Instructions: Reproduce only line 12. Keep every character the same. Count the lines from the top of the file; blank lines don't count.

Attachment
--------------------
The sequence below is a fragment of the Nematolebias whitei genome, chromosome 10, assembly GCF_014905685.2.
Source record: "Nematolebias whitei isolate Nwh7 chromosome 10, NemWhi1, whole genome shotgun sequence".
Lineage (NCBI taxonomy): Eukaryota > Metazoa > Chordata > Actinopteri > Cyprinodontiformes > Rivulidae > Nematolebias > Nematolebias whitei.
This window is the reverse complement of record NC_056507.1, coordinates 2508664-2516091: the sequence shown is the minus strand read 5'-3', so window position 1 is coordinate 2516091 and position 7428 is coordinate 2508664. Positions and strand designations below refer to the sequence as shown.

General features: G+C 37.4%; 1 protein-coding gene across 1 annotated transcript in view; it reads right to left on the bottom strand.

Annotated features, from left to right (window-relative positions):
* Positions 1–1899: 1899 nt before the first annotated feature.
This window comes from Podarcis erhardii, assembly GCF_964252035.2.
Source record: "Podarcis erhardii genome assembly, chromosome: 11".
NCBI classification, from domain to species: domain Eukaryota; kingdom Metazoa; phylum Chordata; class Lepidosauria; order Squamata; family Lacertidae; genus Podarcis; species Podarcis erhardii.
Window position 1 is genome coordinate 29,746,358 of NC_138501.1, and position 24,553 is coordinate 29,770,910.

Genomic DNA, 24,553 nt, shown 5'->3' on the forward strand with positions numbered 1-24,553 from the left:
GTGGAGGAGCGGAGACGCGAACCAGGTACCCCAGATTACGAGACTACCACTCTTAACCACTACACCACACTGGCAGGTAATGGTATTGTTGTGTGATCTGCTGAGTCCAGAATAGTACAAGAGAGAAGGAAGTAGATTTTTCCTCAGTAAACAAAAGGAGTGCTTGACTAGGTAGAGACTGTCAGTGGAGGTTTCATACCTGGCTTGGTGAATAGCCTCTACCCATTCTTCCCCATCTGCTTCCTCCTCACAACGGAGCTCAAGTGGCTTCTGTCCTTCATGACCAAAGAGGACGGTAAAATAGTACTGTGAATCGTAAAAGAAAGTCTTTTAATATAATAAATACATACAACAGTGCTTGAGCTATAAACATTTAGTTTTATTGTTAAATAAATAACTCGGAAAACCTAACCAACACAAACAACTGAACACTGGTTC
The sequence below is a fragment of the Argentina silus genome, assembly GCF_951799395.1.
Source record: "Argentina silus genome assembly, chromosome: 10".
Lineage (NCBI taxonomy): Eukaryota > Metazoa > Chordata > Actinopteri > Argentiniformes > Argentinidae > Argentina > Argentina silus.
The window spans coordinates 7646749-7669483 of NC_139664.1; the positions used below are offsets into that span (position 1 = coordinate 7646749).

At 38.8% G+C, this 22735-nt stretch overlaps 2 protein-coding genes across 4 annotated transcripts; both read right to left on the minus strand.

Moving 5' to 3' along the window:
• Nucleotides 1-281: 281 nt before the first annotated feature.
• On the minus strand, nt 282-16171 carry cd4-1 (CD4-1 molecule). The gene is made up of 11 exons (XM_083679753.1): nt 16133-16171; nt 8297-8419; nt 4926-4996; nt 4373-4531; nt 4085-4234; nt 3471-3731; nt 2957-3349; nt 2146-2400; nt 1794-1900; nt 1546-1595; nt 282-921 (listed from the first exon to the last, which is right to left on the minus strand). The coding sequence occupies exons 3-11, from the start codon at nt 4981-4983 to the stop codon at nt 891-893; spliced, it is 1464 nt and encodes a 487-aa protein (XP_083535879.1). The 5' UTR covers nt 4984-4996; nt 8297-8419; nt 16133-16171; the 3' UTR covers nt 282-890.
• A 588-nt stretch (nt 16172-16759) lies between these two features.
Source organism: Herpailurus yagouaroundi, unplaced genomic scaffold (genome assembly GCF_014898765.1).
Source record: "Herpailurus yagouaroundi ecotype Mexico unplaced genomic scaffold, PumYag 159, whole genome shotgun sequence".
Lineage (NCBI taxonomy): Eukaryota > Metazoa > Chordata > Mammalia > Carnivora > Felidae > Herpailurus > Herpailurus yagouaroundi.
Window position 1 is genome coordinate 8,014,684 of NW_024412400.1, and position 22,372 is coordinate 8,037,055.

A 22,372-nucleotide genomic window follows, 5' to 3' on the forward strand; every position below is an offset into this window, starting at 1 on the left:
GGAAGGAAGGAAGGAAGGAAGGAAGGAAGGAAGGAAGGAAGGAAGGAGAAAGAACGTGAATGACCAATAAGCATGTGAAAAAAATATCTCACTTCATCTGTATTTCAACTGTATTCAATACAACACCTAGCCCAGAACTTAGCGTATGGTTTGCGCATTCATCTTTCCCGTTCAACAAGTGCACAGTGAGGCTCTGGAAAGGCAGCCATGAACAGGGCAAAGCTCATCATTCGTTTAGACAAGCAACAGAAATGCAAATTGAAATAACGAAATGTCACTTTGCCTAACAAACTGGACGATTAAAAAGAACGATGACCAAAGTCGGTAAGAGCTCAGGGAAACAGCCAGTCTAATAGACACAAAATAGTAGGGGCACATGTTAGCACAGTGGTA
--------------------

Genomic DNA, 24,553 nt, shown 5'->3' on the forward strand with positions numbered 1-24,553 from the left: